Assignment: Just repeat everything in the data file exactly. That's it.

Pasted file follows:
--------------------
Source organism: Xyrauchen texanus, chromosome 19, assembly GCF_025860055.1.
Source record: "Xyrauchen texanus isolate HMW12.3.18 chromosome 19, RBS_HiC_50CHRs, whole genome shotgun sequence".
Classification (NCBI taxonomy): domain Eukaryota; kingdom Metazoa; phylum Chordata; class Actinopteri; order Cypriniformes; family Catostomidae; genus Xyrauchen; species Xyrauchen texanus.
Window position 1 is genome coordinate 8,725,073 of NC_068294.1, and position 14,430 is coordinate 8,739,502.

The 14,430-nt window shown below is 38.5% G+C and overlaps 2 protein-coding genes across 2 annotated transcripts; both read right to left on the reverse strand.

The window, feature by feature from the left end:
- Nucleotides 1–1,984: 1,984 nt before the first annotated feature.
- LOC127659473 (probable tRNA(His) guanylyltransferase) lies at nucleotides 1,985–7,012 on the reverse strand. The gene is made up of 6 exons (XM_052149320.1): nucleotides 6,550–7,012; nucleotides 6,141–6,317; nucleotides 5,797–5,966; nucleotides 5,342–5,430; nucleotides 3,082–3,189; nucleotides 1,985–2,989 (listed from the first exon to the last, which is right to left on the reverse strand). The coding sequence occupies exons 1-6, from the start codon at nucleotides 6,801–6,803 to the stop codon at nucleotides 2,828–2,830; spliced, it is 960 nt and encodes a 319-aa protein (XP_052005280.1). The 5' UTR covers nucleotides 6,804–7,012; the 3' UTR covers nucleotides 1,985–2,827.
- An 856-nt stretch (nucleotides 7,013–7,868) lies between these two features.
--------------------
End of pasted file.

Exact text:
Source organism: Xyrauchen texanus, chromosome 19, assembly GCF_025860055.1.
Source record: "Xyrauchen texanus isolate HMW12.3.18 chromosome 19, RBS_HiC_50CHRs, whole genome shotgun sequence".
Classification (NCBI taxonomy): domain Eukaryota; kingdom Metazoa; phylum Chordata; class Actinopteri; order Cypriniformes; family Catostomidae; genus Xyrauchen; species Xyrauchen texanus.
Window position 1 is genome coordinate 8,725,073 of NC_068294.1, and position 14,430 is coordinate 8,739,502.

The 14,430-nt window shown below is 38.5% G+C and overlaps 2 protein-coding genes across 2 annotated transcripts; both read right to left on the reverse strand.

The window, feature by feature from the left end:
- Nucleotides 1–1,984: 1,984 nt before the first annotated feature.
- LOC127659473 (probable tRNA(His) guanylyltransferase) lies at nucleotides 1,985–7,012 on the reverse strand. The gene is made up of 6 exons (XM_052149320.1): nucleotides 6,550–7,012; nucleotides 6,141–6,317; nucleotides 5,797–5,966; nucleotides 5,342–5,430; nucleotides 3,082–3,189; nucleotides 1,985–2,989 (listed from the first exon to the last, which is right to left on the reverse strand). The coding sequence occupies exons 1-6, from the start codon at nucleotides 6,801–6,803 to the stop codon at nucleotides 2,828–2,830; spliced, it is 960 nt and encodes a 319-aa protein (XP_052005280.1). The 5' UTR covers nucleotides 6,804–7,012; the 3' UTR covers nucleotides 1,985–2,827.
- An 856-nt stretch (nucleotides 7,013–7,868) lies between these two features.